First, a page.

The Need for Higher Standards for Alabama Constables

The Need for Higher Standards for Alabama Constables

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Leo Bullock, a man who has served as a Mobile County Constable for thirty years, is hoping the next legislative session will set higher standards for the oldest law enforcement office in the state.

A bill in the 2012 session failed.  It would have set standards and training minimums for those who decided to run for the office.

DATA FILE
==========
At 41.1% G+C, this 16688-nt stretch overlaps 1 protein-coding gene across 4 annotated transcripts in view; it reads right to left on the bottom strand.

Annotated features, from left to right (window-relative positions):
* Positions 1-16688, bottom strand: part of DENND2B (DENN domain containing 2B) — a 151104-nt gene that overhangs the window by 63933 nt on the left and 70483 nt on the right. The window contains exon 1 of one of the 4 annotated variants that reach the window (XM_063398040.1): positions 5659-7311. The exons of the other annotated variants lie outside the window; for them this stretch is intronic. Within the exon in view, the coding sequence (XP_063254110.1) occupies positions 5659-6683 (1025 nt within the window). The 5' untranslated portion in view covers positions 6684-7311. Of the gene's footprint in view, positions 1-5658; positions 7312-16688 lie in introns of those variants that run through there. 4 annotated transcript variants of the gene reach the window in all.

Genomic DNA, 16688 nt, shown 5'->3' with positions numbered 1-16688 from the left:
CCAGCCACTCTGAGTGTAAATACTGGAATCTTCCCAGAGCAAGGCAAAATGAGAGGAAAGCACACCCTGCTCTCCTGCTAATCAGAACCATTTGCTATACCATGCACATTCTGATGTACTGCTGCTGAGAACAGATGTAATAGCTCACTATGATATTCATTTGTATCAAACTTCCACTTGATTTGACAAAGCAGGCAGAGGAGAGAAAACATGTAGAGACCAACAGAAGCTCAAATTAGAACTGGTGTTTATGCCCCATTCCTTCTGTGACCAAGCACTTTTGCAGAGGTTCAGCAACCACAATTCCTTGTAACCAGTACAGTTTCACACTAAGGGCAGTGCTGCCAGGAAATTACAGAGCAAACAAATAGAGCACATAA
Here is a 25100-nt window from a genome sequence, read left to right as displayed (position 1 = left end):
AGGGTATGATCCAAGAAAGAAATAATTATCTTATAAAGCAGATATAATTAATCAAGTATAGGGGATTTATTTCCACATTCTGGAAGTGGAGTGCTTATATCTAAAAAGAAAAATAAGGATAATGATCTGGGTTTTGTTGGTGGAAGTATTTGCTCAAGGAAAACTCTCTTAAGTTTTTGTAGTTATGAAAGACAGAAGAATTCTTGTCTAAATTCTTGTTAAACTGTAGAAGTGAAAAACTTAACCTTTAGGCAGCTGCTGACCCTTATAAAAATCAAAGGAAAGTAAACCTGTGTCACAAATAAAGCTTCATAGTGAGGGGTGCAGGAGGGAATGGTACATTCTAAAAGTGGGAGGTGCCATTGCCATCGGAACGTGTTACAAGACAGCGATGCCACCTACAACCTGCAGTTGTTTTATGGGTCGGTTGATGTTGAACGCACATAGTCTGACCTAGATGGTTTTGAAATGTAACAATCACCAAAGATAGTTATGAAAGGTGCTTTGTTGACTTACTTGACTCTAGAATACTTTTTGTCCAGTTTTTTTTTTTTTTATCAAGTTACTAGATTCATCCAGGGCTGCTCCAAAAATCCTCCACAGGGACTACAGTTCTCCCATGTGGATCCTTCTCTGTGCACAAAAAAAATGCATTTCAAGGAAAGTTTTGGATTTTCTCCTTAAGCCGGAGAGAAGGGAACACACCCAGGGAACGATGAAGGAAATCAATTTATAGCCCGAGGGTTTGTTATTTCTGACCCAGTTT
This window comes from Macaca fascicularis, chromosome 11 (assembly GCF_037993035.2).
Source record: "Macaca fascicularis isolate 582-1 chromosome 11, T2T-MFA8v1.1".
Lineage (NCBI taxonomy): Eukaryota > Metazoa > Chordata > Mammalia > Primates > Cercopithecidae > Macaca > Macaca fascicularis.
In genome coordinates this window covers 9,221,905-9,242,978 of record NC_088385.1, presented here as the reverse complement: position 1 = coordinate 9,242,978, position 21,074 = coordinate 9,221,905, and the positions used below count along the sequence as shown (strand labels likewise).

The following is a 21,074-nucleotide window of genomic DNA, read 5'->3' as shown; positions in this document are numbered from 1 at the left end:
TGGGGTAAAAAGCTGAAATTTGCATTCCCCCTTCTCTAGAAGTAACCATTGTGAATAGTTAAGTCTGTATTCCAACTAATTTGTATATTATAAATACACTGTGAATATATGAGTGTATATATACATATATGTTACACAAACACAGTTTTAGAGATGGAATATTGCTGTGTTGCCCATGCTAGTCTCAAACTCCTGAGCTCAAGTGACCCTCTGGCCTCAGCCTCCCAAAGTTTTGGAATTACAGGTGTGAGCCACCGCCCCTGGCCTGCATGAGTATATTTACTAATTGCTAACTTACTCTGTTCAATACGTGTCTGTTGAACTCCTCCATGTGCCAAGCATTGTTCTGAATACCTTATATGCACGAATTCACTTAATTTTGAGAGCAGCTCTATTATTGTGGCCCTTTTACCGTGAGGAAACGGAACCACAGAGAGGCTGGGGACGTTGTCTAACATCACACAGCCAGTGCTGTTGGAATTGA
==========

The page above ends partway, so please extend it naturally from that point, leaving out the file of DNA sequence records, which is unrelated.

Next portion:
There are slots for 99 constables in Mobile County, one for each precinct.  Many run unopposed.  Others who are elected fail to pay bonds and effectively vacate the office.  There are perhaps two dozen now who wear a uniform, pay for their own cars and guns.

Constables are certified by the state as law enforcement officers, legally able to carry a badge and a gun.  They help in many instances of traffic enforcement, funeral escorts, and serving court papers.

Sheriff Sam Cochran says he would use constables more to help save money in serving papers, but he wants higher standards.

Right now there are few standards allowing almost anyone, except convicted felons to run for the office. 

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